Australia-China relations: A short history of a downward spiral

Foreign Affairs

How did the Australian-Chinese relationship get so bad, so fast? Australia’s woes offer lessons about “managing China” that are more complex than they first appear.

Illustration by Derek Zheng

Australia is the Western nation most economically dependent upon China. Yet the decline in its relations with China has become a paradigm for fraught relations with Beijing (the United States, European Union, and other Western governments have all condemned the latest incident of Chinese “wolf warrior” diplomacy towards Australia). The bilateral trading bonanza that fueled Australia’s quarter-century without an economic recession has become, by Canberra’s own description, a target for “disruptive measures” from Beijing, on a scale not experienced even by countries that have territorial disputes and difficult histories with China.

How did a nation that sells 40 percent of its exports to China and has 1.2 million ethnic Chinese residents (in a population of some 25 million) end up in this situation, and what lessons does Australia’s experience hold for others in their dealings with Beijing?

Beijing’s concern about Australia’s role in a perceived U.S.-led strategy to “contain” China can probably be traced to President Barack Obama’s 2011 announcement of the American “pivot to Asia” in a speech to Australia’s Parliament. This announcement included regular rotations of U.S. Air Force and Marine forces through northern Australia, providing new military staging points in the Western Pacific that are largely beyond the reach even of China’s improving military capabilities. But the snowballing Australian media coverage of issues touching on China, which now features prominently in Beijing’s list of grievances with Canberra, arguably began in 2015 with uproar over a private Chinese firm obtaining a lease over the port of Darwin, driven by alleged security concerns over Beijing’s intent.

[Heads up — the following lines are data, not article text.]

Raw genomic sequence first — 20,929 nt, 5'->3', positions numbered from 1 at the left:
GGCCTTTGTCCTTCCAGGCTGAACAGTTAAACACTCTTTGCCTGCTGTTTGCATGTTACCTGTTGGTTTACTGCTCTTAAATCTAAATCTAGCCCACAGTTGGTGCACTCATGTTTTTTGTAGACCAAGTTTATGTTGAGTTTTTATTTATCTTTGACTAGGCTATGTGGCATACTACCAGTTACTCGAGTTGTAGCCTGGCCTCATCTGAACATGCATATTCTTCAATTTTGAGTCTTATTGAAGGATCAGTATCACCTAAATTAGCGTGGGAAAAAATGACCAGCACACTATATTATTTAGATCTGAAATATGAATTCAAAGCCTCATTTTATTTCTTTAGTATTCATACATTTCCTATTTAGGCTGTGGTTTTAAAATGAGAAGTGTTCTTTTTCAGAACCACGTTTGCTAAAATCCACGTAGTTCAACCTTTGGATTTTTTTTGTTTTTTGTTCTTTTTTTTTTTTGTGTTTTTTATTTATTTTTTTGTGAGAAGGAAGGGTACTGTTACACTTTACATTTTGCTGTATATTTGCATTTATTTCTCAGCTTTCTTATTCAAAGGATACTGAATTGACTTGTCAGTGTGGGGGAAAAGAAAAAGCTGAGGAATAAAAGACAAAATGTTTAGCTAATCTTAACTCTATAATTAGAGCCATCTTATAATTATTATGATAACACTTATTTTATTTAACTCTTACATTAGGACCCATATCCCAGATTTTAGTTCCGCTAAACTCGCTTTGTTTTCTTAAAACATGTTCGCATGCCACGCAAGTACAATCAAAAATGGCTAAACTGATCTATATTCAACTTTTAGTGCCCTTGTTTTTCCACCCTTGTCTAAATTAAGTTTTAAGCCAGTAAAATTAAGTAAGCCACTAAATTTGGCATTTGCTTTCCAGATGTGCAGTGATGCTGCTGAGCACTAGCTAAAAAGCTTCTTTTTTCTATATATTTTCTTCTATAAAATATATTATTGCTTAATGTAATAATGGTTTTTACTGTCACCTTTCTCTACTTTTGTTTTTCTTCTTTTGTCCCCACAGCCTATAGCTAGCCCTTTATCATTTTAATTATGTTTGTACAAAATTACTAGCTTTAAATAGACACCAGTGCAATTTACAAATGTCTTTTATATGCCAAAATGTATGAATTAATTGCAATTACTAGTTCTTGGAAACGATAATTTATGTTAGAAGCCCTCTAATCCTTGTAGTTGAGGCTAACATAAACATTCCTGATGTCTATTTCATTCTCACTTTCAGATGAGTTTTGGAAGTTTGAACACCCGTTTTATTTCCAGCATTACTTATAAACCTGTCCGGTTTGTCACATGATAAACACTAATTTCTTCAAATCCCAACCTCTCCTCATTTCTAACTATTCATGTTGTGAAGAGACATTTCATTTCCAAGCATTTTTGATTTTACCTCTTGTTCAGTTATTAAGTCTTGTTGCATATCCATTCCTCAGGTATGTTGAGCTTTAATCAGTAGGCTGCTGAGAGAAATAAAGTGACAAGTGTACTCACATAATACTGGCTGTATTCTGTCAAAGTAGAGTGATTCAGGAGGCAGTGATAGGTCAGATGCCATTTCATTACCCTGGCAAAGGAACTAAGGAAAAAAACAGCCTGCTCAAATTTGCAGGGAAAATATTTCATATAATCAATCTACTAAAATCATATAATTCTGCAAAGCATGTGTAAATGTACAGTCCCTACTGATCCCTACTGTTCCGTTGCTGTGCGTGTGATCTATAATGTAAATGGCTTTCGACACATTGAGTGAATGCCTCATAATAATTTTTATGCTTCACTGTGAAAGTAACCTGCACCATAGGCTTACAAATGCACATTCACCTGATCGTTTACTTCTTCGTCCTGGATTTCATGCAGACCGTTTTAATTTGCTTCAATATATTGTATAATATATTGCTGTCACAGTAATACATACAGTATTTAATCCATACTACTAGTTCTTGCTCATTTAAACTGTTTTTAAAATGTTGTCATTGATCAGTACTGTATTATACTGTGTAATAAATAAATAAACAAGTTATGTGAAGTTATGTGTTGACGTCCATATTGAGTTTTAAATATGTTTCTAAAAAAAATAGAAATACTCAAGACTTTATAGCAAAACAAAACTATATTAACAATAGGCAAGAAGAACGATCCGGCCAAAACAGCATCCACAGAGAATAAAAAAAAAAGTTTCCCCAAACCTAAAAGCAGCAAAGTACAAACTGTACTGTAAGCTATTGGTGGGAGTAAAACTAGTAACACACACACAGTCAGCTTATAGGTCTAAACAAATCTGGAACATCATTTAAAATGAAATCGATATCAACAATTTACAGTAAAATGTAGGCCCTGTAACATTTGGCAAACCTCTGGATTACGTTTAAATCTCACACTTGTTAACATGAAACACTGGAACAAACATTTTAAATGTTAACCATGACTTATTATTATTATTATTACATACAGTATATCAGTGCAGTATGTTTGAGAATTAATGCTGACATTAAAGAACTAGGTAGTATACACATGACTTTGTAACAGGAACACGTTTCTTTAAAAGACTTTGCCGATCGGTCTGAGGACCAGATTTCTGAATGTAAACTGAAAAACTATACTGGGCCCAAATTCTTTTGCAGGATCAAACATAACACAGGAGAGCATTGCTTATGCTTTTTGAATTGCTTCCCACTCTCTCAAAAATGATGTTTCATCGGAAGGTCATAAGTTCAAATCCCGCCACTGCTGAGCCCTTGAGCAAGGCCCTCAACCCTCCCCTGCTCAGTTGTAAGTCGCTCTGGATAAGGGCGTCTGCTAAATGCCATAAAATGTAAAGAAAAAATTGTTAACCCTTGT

From 2016 through 2020, a growing tide of Australian media reports and commentary has painted a picture of a Chinese subversive threat to Australian social and political life, and of increasingly hostile attitudes towards China in Canberra that some allege are being driven by the security agencies and particular individuals. A book by the academic Clive Hamilton purported to show widespread subversion by Beijing-directed interests, while an Australian politician resigned in a scandal involving links with Chinese businessmen and statements supporting Beijing’s policy in the South China Sea. The media has reported allegations of intimidation and law enforcement activities conducted by Chinese state agents covertly in Australian cities, potential links between Chinese-Australian politicians and civil society groups with possible links to China’s United Front Work Department, and an alleged scheme by Beijing to plant a spy in Australia’s Parliament, involving a Chinese Australian man later found dead in unusual circumstances.

This drumbeat of negative media reporting concerning China likely aggravated perceptions in Beijing that Canberra was trying to “bell the dragon” by leading international opinion toward more skeptical treatment of Chinese actors in some areas, including fields critical to China’s long-term development priorities. Canberra’s banning of firms subject to foreign state direction from equipping the nation’s 5G telco networks, tightening of the foreign investment review process, establishment of a taskforce to counter foreign espionage in universities, and introduction of legislation to counter covert foreign interference operations across Australian society have all been assumed to mainly reflect concerns about Beijing-directed activities. Some members of Australia’s Parliament have been vocal in calling for tougher policy toward China, recently in coordination with counterparts in the UK and Europe.